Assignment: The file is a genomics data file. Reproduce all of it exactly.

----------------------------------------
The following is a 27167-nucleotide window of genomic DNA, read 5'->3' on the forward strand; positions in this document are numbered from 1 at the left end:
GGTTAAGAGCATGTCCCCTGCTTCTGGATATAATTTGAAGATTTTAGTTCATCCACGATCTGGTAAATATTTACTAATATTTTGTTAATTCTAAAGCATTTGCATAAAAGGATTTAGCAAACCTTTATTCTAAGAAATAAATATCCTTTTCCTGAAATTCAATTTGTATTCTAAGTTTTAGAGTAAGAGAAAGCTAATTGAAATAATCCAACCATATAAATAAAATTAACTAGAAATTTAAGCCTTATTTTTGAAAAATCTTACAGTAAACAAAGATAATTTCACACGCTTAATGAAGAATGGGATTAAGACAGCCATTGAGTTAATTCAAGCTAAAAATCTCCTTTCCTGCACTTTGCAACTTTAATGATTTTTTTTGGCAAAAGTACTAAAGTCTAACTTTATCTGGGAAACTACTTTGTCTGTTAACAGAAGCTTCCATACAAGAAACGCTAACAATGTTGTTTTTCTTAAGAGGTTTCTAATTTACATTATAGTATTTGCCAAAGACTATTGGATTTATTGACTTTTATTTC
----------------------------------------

The following is a 27167-nucleotide window of genomic DNA, read 5'->3' on the forward strand; positions in this document are numbered from 1 at the left end:
GGTTAAGAGCATGTCCCCTGCTTCTGGATATAATTTGAAGATTTTAGTTCATCCACGATCTGGTAAATATTTACTAATATTTTGTTAATTCTAAAGCATTTGCATAAAAGGATTTAGCAAACCTTTATTCTAAGAAATAAATATCCTTTTCCTGAAATTCAATTTGTATTCTAAGTTTTAGAGTAAGAGAAAGCTAATTGAAATAATCCAACCATATAAATAAAATTAACTAGAAATTTAAGCCTTATTTTTGAAAAATCTTACAGTAAACAAAGATAATTTCACACGCTTAATGAAGAATGGGATTAAGACAGCCATTGAGTTAATTCAAGCTAAAAATCTCCTTTCCTGCACTTTGCAACTTTAATGATTTTTTTTGGCAAAAGTACTAAAGTCTAACTTTATCTGGGAAACTACTTTGTCTGTTAACAGAAGCTTCCATACAAGAAACGCTAACAATGTTGTTTTTCTTAAGAGGTTTCTAATTTACATTATAGTATTTGCCAAAGACTATTGGATTTATTGACTTTTATTTC